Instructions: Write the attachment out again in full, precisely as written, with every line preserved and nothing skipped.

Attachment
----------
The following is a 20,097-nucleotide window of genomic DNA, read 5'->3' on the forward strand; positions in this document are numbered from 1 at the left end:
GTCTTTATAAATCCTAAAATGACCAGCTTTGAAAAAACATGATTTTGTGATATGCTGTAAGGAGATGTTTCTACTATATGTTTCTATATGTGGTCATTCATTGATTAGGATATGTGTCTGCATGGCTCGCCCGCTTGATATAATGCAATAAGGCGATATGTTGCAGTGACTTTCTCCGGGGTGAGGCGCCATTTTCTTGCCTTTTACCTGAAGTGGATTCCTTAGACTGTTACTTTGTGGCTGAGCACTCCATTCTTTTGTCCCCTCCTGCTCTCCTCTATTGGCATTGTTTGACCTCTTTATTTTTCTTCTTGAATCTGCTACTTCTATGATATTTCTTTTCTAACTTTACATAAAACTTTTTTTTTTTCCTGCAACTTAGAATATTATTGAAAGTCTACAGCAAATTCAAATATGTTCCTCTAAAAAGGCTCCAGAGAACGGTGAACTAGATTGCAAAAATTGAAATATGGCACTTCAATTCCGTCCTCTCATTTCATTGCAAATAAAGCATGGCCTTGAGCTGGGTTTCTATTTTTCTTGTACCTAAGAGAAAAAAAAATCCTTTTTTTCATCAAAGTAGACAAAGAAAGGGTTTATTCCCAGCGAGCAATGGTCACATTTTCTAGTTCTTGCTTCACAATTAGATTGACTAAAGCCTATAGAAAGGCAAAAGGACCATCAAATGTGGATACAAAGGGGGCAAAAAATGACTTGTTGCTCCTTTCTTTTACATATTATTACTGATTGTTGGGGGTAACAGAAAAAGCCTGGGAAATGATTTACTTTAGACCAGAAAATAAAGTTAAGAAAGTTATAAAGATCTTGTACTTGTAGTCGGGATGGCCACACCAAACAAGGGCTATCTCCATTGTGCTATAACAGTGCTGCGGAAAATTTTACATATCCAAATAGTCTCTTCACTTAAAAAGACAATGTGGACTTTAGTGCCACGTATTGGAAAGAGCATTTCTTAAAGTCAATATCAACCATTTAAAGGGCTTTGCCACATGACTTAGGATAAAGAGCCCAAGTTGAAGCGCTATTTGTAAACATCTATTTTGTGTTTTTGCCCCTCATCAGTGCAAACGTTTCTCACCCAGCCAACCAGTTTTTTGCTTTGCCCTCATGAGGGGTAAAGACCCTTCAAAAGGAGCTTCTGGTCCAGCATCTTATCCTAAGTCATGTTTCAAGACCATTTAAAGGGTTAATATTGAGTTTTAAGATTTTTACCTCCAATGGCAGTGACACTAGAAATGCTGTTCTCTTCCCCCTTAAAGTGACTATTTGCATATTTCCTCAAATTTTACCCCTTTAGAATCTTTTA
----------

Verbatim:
The following is a 20,097-nucleotide window of genomic DNA, read 5'->3' on the forward strand; positions in this document are numbered from 1 at the left end:
GTCTTTATAAATCCTAAAATGACCAGCTTTGAAAAAACATGATTTTGTGATATGCTGTAAGGAGATGTTTCTACTATATGTTTCTATATGTGGTCATTCATTGATTAGGATATGTGTCTGCATGGCTCGCCCGCTTGATATAATGCAATAAGGCGATATGTTGCAGTGACTTTCTCCGGGGTGAGGCGCCATTTTCTTGCCTTTTACCTGAAGTGGATTCCTTAGACTGTTACTTTGTGGCTGAGCACTCCATTCTTTTGTCCCCTCCTGCTCTCCTCTATTGGCATTGTTTGACCTCTTTATTTTTCTTCTTGAATCTGCTACTTCTATGATATTTCTTTTCTAACTTTACATAAAACTTTTTTTTTTTCCTGCAACTTAGAATATTATTGAAAGTCTACAGCAAATTCAAATATGTTCCTCTAAAAAGGCTCCAGAGAACGGTGAACTAGATTGCAAAAATTGAAATATGGCACTTCAATTCCGTCCTCTCATTTCATTGCAAATAAAGCATGGCCTTGAGCTGGGTTTCTATTTTTCTTGTACCTAAGAGAAAAAAAAATCCTTTTTTTCATCAAAGTAGACAAAGAAAGGGTTTATTCCCAGCGAGCAATGGTCACATTTTCTAGTTCTTGCTTCACAATTAGATTGACTAAAGCCTATAGAAAGGCAAAAGGACCATCAAATGTGGATACAAAGGGGGCAAAAAATGACTTGTTGCTCCTTTCTTTTACATATTATTACTGATTGTTGGGGGTAACAGAAAAAGCCTGGGAAATGATTTACTTTAGACCAGAAAATAAAGTTAAGAAAGTTATAAAGATCTTGTACTTGTAGTCGGGATGGCCACACCAAACAAGGGCTATCTCCATTGTGCTATAACAGTGCTGCGGAAAATTTTACATATCCAAATAGTCTCTTCACTTAAAAAGACAATGTGGACTTTAGTGCCACGTATTGGAAAGAGCATTTCTTAAAGTCAATATCAACCATTTAAAGGGCTTTGCCACATGACTTAGGATAAAGAGCCCAAGTTGAAGCGCTATTTGTAAACATCTATTTTGTGTTTTTGCCCCTCATCAGTGCAAACGTTTCTCACCCAGCCAACCAGTTTTTTGCTTTGCCCTCATGAGGGGTAAAGACCCTTCAAAAGGAGCTTCTGGTCCAGCATCTTATCCTAAGTCATGTTTCAAGACCATTTAAAGGGTTAATATTGAGTTTTAAGATTTTTACCTCCAATGGCAGTGACACTAGAAATGCTGTTCTCTTCCCCCTTAAAGTGACTATTTGCATATTTCCTCAAATTTTACCCCTTTAGAATCTTTTA